As I get older, the past stretches out behind me in a longer and longer line, and sometimes I notice how much heavier it’s getting. I look at the road I’ve come down and get dizzy from how many twists and turns it seems to have, how far back into the mist it seems to go, and then I think, “Hey, where are my pants?”
I posted my 1994-2012 broadcasting retrospective yesterday, including my stint as creator/program director/air personality on the streaming alt-rock station Meta, so I thought I’d dust off more of my old radio airchecks.
Here’s an aircheck from KBIG Los Angeles… I think I did just about every daypart at some point, but had lots of fun hosting Disco Saturday Night, Boogie Nights, and all those live nightclub shows…
Here’s an aircheck from my time in Miami. It was at Planet Radio I think I became the radio personality I had always wanted to be. And I got to work with so many cool people, especially my best bud Frank who got in trouble for hanging out in the studio too much.
And an aircheck from my Orlando days… hanging out with “Bob the Intern” who eventually became Taco Bob, huge central FL radio star.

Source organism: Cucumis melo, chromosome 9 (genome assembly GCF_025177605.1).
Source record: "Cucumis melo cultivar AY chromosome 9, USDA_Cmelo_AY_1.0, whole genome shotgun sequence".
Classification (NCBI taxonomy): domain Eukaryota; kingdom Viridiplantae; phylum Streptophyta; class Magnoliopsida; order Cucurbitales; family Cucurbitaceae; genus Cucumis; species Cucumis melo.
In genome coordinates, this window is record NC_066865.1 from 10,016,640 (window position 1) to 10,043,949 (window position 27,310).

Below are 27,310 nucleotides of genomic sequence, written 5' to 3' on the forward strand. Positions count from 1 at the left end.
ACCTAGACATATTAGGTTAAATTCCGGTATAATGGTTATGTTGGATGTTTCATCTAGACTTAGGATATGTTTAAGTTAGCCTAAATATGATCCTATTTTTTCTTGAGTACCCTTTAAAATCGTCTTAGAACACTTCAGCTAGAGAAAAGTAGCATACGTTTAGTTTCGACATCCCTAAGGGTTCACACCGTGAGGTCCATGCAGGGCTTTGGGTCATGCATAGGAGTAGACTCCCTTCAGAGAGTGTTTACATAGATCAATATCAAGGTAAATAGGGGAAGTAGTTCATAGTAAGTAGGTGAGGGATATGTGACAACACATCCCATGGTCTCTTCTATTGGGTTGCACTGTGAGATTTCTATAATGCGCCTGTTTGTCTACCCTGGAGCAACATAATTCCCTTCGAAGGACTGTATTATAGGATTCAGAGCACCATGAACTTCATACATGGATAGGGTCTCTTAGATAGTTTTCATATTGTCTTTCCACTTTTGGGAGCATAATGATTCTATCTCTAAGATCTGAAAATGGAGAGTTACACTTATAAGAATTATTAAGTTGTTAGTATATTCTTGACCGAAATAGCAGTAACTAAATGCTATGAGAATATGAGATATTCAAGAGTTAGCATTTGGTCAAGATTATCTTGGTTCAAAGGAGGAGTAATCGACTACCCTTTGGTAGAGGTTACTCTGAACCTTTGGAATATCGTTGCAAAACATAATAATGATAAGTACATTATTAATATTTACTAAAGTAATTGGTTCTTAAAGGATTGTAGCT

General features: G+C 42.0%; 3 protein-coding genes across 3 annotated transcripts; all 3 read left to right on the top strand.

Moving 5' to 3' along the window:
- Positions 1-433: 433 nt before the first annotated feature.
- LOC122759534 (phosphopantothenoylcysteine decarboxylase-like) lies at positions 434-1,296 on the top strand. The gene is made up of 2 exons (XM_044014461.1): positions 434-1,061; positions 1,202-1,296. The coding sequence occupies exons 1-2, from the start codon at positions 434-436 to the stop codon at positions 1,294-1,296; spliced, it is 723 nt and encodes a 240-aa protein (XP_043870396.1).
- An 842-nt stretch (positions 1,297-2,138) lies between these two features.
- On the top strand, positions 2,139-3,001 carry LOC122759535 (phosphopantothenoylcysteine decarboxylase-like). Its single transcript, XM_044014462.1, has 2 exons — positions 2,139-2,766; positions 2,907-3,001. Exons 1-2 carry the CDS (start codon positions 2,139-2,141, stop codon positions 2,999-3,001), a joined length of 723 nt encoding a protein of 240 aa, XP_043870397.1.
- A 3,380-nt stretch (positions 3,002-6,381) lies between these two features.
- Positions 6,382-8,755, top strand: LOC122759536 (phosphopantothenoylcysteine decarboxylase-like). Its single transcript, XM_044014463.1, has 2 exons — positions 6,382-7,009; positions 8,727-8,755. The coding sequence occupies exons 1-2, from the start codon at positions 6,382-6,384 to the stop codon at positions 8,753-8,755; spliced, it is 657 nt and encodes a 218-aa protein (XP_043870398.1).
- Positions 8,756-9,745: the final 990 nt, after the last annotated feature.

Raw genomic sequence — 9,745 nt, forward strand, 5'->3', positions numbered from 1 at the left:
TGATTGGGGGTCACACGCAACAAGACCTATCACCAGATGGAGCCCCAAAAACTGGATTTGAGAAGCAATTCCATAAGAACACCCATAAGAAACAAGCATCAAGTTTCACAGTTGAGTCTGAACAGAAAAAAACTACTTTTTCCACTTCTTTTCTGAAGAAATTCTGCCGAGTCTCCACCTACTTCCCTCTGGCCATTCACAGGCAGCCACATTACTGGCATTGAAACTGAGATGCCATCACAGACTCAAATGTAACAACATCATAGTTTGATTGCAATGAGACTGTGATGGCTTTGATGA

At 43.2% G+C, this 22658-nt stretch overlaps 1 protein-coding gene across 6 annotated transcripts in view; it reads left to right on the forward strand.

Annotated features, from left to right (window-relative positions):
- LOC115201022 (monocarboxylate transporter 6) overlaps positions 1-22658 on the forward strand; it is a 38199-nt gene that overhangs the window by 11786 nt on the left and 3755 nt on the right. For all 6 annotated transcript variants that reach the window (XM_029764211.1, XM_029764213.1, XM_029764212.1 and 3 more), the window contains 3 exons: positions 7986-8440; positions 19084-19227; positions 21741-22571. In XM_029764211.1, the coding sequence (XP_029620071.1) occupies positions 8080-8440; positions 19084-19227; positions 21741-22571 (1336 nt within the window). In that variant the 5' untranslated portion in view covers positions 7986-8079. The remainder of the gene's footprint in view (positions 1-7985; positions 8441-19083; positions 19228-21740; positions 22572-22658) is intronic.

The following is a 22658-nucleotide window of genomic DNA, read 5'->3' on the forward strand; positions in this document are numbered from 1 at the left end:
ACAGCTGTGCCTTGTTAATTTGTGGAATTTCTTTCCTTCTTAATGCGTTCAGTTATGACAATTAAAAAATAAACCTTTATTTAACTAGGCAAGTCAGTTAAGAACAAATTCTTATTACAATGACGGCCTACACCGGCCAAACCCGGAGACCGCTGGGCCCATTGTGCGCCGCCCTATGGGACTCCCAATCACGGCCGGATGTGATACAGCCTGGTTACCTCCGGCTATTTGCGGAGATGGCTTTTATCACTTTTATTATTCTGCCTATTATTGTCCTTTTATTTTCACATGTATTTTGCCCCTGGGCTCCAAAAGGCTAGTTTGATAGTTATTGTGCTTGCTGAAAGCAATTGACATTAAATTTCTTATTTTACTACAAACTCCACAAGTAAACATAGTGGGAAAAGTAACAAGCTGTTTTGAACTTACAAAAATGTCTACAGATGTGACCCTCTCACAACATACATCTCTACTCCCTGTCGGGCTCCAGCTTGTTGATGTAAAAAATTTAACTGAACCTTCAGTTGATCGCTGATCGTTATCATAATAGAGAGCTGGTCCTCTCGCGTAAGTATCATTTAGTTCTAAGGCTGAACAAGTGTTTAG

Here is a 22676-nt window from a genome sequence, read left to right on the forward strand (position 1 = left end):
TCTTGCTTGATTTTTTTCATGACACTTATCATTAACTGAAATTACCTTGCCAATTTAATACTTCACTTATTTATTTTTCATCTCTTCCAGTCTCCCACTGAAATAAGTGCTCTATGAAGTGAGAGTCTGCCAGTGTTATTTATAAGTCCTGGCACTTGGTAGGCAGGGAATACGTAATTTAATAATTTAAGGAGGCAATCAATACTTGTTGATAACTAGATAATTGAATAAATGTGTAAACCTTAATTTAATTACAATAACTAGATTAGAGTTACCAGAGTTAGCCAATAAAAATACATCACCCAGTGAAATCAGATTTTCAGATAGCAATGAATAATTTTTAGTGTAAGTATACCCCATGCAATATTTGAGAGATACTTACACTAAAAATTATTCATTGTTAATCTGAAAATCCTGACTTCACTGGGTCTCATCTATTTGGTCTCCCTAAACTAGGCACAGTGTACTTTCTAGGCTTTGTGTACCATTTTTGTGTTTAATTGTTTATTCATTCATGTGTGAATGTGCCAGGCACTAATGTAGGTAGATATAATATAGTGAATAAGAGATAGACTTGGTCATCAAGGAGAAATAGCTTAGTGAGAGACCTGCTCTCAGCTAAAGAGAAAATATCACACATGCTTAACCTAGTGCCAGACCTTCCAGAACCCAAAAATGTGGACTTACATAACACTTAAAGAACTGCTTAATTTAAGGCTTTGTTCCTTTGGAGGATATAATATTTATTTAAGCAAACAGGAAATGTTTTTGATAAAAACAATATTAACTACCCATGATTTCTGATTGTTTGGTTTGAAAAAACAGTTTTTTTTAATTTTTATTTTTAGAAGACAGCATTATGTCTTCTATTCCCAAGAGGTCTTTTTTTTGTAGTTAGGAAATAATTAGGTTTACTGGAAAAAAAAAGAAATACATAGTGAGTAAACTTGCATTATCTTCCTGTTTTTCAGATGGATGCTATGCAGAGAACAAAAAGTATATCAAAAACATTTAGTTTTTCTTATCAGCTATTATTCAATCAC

Good times… good times…
In January of 2012, as GoRadio was gearing up for the launch of our first set of stream stations, I had some thoughts I shared with the team in the following memo (with only slight rewrites to keep it relevant):
The biggest digital music device ever was the iPod, and the most popular feature on it was the shuffle setting.
That’s because people want to be surprised.
People don’t always want to spend their time building playlists. Some do, but most don’t. Speaking for myself, almost all of the time, my iPhone is set on shuffle when I’m using it to play music, even though most of my career has been spent building playlists and deciding the order of a specific set of songs.
Even on Pandora, which was built on the gimmick of building your own playlists, many people are using the pre-built “radio” setting. They just don’t have the time. But I think it goes deeper than just not having the time… I think that people have a deep, instinctive need for the element of surprise in some corner of their lives. Even Pandora users who love building their own customized “radio stations” still enjoy the element of surprise by continually adding qualifications to the list to maximize the joy of not knowing which song is coming next, even though they’ve told it what their favorites are.